Burning scalp syndrome is a poorly understood condition in which part or all of a person's scalp feels itchy, tender, tingly, or hot. The disorder is usually chronic, and the intensity of symptoms can fluctuate from hardly noticeable to nearly unbearable. The limited research that has been done on this condition has uncovered many potential causes and risk factors, including inflammatory skin diseases such as psoriasis, the onset of hair loss, and psychiatric problems such as depression and anxiety disorders. The course of treatment is determined on a case-by-case basis, but it often includes soothing topical creams or oral antidepressants.
Little is known about the true causes of burning scalp syndrome, though many theories exist. Many patients with the condition also suffer from skin problems elsewhere on their bodies related to psoriasis and other autoimmune disorders. Androgenetic alopecia, or male-pattern baldness, may be a predisposing factor in both men and women as they age. People who have overly sensitive scalps may experience acute burning sensations when using irritating shampoos, dyes, and other haircare products, but they rarely develop chronic scalp problems.
One of the most common findings in people with this condition is a history of psychological problems, especially depression. The correlation between physical symptoms of the scalp and depression are not clear, though it is well known that depressive disorders can result in chronic aches and pains. Many patients in research studies have reported that their symptoms worsen when they are under a great deal of stress in their lives.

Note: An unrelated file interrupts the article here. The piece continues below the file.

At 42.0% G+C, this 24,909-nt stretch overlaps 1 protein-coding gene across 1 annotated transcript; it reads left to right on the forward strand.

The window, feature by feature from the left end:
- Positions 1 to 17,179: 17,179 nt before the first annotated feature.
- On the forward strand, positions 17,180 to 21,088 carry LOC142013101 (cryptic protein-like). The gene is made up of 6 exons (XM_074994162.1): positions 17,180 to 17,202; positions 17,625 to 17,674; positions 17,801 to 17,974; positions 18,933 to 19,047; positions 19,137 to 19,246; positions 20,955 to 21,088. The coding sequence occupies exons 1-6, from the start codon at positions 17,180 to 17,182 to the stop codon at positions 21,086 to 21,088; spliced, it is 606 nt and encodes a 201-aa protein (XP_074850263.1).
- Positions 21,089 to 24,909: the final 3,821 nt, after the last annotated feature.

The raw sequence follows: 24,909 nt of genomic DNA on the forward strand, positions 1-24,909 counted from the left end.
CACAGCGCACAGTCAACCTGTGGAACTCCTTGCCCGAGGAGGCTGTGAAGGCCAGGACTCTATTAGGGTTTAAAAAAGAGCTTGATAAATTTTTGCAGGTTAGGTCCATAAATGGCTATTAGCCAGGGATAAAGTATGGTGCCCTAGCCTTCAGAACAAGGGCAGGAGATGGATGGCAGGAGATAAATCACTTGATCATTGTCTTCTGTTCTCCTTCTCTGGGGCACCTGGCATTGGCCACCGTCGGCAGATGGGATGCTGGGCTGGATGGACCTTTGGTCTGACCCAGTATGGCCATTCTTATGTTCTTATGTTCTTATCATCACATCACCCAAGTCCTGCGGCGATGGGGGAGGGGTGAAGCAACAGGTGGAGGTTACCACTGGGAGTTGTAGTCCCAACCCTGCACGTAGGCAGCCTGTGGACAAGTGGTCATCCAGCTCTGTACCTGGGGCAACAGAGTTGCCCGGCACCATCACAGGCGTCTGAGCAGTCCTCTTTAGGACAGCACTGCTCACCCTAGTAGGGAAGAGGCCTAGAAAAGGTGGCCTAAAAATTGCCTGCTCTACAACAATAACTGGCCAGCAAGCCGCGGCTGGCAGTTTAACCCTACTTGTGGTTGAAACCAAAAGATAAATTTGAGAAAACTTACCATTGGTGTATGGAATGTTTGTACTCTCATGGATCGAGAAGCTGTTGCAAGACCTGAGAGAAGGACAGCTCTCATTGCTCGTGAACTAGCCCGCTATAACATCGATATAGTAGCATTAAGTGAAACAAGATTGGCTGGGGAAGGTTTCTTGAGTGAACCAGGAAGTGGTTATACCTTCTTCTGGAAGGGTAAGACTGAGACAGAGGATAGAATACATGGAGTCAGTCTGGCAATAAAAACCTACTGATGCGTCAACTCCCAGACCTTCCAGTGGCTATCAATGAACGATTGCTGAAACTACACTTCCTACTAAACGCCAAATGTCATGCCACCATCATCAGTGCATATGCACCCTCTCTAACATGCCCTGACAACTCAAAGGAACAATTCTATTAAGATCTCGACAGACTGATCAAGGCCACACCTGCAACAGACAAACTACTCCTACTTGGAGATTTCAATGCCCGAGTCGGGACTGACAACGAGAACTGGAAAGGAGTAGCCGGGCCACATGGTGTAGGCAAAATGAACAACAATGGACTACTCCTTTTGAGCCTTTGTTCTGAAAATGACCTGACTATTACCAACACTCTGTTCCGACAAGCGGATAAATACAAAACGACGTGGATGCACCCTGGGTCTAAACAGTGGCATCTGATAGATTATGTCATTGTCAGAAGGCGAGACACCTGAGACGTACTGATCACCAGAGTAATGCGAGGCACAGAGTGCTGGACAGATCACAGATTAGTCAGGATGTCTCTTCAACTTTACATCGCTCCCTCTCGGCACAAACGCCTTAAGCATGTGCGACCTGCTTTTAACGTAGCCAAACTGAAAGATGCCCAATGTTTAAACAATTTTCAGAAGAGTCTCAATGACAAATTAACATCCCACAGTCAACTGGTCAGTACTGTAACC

A person who experiences frequent or chronic scalp pain should visit a dermatologist to learn more about the condition and possible remedies. If a physical exam reveals scalp inflammation, the first course of treatment is typically anti-inflammatory ointments and creams. Patients are often instructed to use mild shampoos, avoid irritating haircare products, and apply topical creams daily until symptoms improve. If the initial examination does not reveal a clear physical problem and the patient has a history of stress or depression, the dermatologist may suggest a psychological evaluation.
Patients who have depression and burning scalp syndrome frequently benefit from daily oral antidepressants and regular counseling sessions. Low-dose antidepressants, such as doxepin hydrochloride and amitriptyline hydrochloride, can help lower stress and may even have painkilling properties. Psychological counseling can help a patient better understand his or her mental problems and develop effective stress-relieving techniques. Most people who seek treatment eventually see major improvements.